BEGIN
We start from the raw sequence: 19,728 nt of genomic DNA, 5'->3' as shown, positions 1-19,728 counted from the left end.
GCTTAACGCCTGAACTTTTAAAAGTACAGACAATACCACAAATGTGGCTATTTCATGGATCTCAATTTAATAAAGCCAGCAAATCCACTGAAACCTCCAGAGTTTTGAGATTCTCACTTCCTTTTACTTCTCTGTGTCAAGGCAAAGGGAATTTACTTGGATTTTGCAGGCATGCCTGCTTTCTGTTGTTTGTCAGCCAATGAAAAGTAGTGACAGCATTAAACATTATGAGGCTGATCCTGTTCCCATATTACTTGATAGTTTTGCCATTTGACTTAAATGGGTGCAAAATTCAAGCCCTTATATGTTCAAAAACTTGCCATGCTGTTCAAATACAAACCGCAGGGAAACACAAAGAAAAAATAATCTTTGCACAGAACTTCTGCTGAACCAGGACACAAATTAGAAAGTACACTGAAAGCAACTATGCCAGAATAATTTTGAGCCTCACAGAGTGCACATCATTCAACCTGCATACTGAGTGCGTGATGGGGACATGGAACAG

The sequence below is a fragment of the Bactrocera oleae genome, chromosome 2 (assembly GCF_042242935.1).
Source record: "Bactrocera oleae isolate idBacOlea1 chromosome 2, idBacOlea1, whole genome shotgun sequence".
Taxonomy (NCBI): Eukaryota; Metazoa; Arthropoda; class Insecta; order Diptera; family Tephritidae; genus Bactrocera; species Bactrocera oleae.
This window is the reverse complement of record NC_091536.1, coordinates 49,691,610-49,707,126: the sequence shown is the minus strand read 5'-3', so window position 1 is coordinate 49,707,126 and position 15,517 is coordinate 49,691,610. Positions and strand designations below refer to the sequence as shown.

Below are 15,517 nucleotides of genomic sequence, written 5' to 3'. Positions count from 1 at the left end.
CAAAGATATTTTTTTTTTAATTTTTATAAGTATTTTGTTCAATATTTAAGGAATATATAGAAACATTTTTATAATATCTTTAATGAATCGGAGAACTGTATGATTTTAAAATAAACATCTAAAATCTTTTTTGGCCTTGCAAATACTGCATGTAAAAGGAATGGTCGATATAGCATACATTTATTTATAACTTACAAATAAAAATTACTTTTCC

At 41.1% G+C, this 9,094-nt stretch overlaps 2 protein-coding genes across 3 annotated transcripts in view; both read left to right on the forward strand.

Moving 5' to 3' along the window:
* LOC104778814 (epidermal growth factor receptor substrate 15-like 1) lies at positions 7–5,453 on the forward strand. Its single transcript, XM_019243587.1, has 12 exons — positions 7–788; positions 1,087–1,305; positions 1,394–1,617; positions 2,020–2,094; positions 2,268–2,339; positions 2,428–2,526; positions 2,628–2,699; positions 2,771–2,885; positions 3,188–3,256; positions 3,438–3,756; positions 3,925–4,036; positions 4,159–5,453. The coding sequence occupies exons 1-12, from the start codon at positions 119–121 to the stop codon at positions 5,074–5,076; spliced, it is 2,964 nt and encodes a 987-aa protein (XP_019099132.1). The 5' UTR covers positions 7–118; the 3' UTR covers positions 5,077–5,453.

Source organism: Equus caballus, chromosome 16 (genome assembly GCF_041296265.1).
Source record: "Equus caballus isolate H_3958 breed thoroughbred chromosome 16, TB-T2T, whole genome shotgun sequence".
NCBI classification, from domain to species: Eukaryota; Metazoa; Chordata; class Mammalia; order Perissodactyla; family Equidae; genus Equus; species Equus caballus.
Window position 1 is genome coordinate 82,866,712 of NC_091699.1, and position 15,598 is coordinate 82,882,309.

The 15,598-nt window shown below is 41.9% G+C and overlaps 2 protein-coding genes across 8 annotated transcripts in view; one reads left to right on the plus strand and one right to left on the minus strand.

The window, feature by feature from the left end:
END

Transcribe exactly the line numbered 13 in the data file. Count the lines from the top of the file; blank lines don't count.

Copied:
Source record: "Equus caballus isolate H_3958 breed thoroughbred chromosome 16, TB-T2T, whole genome shotgun sequence".